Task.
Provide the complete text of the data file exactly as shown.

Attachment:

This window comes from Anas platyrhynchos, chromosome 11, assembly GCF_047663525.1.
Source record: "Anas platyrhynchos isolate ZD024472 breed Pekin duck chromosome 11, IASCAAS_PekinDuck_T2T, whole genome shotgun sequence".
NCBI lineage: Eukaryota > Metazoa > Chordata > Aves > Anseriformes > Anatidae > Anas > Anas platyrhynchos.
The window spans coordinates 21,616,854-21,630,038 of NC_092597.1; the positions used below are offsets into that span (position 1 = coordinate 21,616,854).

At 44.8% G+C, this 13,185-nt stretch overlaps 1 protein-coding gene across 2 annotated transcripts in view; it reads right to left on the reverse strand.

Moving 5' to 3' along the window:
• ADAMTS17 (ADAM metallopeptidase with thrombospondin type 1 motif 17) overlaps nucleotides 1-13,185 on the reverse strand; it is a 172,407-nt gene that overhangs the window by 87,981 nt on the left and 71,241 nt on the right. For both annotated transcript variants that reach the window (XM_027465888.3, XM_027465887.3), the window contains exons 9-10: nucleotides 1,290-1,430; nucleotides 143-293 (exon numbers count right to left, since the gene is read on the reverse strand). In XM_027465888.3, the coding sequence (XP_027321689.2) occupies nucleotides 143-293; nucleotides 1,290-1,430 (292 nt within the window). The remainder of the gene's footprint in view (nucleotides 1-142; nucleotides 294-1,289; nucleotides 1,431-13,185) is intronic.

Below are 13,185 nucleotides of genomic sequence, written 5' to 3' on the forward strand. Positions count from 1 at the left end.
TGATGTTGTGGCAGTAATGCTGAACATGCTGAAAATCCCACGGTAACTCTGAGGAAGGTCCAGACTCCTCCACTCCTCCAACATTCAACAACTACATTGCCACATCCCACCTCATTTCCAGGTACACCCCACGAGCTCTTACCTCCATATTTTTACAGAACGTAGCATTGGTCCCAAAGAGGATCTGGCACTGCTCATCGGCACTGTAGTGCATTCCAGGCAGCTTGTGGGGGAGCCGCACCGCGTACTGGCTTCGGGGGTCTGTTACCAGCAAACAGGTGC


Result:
This window comes from Anas platyrhynchos, chromosome 11, assembly GCF_047663525.1.
Source record: "Anas platyrhynchos isolate ZD024472 breed Pekin duck chromosome 11, IASCAAS_PekinDuck_T2T, whole genome shotgun sequence".
NCBI lineage: Eukaryota > Metazoa > Chordata > Aves > Anseriformes > Anatidae > Anas > Anas platyrhynchos.
The window spans coordinates 21,616,854-21,630,038 of NC_092597.1; the positions used below are offsets into that span (position 1 = coordinate 21,616,854).

At 44.8% G+C, this 13,185-nt stretch overlaps 1 protein-coding gene across 2 annotated transcripts in view; it reads right to left on the reverse strand.

Moving 5' to 3' along the window:
• ADAMTS17 (ADAM metallopeptidase with thrombospondin type 1 motif 17) overlaps nucleotides 1-13,185 on the reverse strand; it is a 172,407-nt gene that overhangs the window by 87,981 nt on the left and 71,241 nt on the right. For both annotated transcript variants that reach the window (XM_027465888.3, XM_027465887.3), the window contains exons 9-10: nucleotides 1,290-1,430; nucleotides 143-293 (exon numbers count right to left, since the gene is read on the reverse strand). In XM_027465888.3, the coding sequence (XP_027321689.2) occupies nucleotides 143-293; nucleotides 1,290-1,430 (292 nt within the window). The remainder of the gene's footprint in view (nucleotides 1-142; nucleotides 294-1,289; nucleotides 1,431-13,185) is intronic.

Below are 13,185 nucleotides of genomic sequence, written 5' to 3' on the forward strand. Positions count from 1 at the left end.
TGATGTTGTGGCAGTAATGCTGAACATGCTGAAAATCCCACGGTAACTCTGAGGAAGGTCCAGACTCCTCCACTCCTCCAACATTCAACAACTACATTGCCACATCCCACCTCATTTCCAGGTACACCCCACGAGCTCTTACCTCCATATTTTTACAGAACGTAGCATTGGTCCCAAAGAGGATCTGGCACTGCTCATCGGCACTGTAGTGCATTCCAGGCAGCTTGTGGGGGAGCCGCACCGCGTACTGGCTTCGGGGGTCTGTTACCAGCAAACAGGTGC